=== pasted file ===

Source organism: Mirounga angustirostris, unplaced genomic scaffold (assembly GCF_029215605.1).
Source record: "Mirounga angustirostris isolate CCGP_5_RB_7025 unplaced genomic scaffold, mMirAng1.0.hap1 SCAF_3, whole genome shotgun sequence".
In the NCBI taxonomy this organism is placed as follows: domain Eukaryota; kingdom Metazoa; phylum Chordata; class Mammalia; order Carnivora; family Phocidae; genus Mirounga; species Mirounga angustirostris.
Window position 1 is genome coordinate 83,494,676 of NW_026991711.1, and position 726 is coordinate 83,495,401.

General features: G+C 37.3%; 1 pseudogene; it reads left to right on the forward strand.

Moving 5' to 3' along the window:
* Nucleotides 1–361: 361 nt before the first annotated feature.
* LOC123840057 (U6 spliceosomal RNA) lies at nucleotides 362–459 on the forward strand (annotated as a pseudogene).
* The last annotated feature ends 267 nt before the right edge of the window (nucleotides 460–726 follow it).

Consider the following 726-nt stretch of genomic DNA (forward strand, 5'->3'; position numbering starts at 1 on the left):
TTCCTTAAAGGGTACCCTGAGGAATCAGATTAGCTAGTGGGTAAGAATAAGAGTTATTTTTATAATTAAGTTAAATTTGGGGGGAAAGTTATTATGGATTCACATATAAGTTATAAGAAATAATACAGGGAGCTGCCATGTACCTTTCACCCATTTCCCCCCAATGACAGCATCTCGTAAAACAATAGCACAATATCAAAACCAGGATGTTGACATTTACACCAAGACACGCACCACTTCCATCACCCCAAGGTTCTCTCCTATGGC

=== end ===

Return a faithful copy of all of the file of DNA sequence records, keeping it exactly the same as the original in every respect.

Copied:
Source organism: Mirounga angustirostris, unplaced genomic scaffold (assembly GCF_029215605.1).
Source record: "Mirounga angustirostris isolate CCGP_5_RB_7025 unplaced genomic scaffold, mMirAng1.0.hap1 SCAF_3, whole genome shotgun sequence".
In the NCBI taxonomy this organism is placed as follows: domain Eukaryota; kingdom Metazoa; phylum Chordata; class Mammalia; order Carnivora; family Phocidae; genus Mirounga; species Mirounga angustirostris.
Window position 1 is genome coordinate 83,494,676 of NW_026991711.1, and position 726 is coordinate 83,495,401.

General features: G+C 37.3%; 1 pseudogene; it reads left to right on the forward strand.

Moving 5' to 3' along the window:
* Nucleotides 1–361: 361 nt before the first annotated feature.
* LOC123840057 (U6 spliceosomal RNA) lies at nucleotides 362–459 on the forward strand (annotated as a pseudogene).
* The last annotated feature ends 267 nt before the right edge of the window (nucleotides 460–726 follow it).

Consider the following 726-nt stretch of genomic DNA (forward strand, 5'->3'; position numbering starts at 1 on the left):
TTCCTTAAAGGGTACCCTGAGGAATCAGATTAGCTAGTGGGTAAGAATAAGAGTTATTTTTATAATTAAGTTAAATTTGGGGGGAAAGTTATTATGGATTCACATATAAGTTATAAGAAATAATACAGGGAGCTGCCATGTACCTTTCACCCATTTCCCCCCAATGACAGCATCTCGTAAAACAATAGCACAATATCAAAACCAGGATGTTGACATTTACACCAAGACACGCACCACTTCCATCACCCCAAGGTTCTCTCCTATGGC